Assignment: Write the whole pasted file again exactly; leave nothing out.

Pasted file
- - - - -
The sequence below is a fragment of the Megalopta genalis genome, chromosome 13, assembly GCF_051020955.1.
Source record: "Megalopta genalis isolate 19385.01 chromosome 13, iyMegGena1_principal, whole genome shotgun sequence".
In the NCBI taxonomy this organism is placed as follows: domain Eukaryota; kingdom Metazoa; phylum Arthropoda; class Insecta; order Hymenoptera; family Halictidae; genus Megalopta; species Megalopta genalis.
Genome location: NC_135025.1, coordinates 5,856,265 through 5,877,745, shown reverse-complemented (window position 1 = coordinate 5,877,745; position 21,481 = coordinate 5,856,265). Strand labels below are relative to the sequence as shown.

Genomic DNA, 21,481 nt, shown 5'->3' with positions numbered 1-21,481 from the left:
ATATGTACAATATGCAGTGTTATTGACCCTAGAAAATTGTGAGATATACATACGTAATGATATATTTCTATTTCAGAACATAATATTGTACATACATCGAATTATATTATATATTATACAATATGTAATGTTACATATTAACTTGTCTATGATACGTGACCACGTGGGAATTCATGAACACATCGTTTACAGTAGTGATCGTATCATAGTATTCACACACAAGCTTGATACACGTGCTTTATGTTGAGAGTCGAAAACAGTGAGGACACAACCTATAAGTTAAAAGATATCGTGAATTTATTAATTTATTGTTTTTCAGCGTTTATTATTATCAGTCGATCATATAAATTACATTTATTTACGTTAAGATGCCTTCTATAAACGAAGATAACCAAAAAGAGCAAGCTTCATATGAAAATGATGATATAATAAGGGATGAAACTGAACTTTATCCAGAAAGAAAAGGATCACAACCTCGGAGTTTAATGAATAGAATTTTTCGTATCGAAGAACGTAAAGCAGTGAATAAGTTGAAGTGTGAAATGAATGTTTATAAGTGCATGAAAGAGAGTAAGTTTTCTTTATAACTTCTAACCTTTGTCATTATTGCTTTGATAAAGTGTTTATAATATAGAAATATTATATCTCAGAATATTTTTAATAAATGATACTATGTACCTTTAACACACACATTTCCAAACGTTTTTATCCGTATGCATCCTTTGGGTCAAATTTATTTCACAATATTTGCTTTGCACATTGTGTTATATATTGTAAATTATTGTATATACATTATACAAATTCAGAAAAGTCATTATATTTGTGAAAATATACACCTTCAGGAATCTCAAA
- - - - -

The sequence below is a fragment of the Megalopta genalis genome, chromosome 13, assembly GCF_051020955.1.
Source record: "Megalopta genalis isolate 19385.01 chromosome 13, iyMegGena1_principal, whole genome shotgun sequence".
In the NCBI taxonomy this organism is placed as follows: domain Eukaryota; kingdom Metazoa; phylum Arthropoda; class Insecta; order Hymenoptera; family Halictidae; genus Megalopta; species Megalopta genalis.
Genome location: NC_135025.1, coordinates 5,856,265 through 5,877,745, shown reverse-complemented (window position 1 = coordinate 5,877,745; position 21,481 = coordinate 5,856,265). Strand labels below are relative to the sequence as shown.

Genomic DNA, 21,481 nt, shown 5'->3' with positions numbered 1-21,481 from the left:
ATATGTACAATATGCAGTGTTATTGACCCTAGAAAATTGTGAGATATACATACGTAATGATATATTTCTATTTCAGAACATAATATTGTACATACATCGAATTATATTATATATTATACAATATGTAATGTTACATATTAACTTGTCTATGATACGTGACCACGTGGGAATTCATGAACACATCGTTTACAGTAGTGATCGTATCATAGTATTCACACACAAGCTTGATACACGTGCTTTATGTTGAGAGTCGAAAACAGTGAGGACACAACCTATAAGTTAAAAGATATCGTGAATTTATTAATTTATTGTTTTTCAGCGTTTATTATTATCAGTCGATCATATAAATTACATTTATTTACGTTAAGATGCCTTCTATAAACGAAGATAACCAAAAAGAGCAAGCTTCATATGAAAATGATGATATAATAAGGGATGAAACTGAACTTTATCCAGAAAGAAAAGGATCACAACCTCGGAGTTTAATGAATAGAATTTTTCGTATCGAAGAACGTAAAGCAGTGAATAAGTTGAAGTGTGAAATGAATGTTTATAAGTGCATGAAAGAGAGTAAGTTTTCTTTATAACTTCTAACCTTTGTCATTATTGCTTTGATAAAGTGTTTATAATATAGAAATATTATATCTCAGAATATTTTTAATAAATGATACTATGTACCTTTAACACACACATTTCCAAACGTTTTTATCCGTATGCATCCTTTGGGTCAAATTTATTTCACAATATTTGCTTTGCACATTGTGTTATATATTGTAAATTATTGTATATACATTATACAAATTCAGAAAAGTCATTATATTTGTGAAAATATACACCTTCAGGAATCTCAAA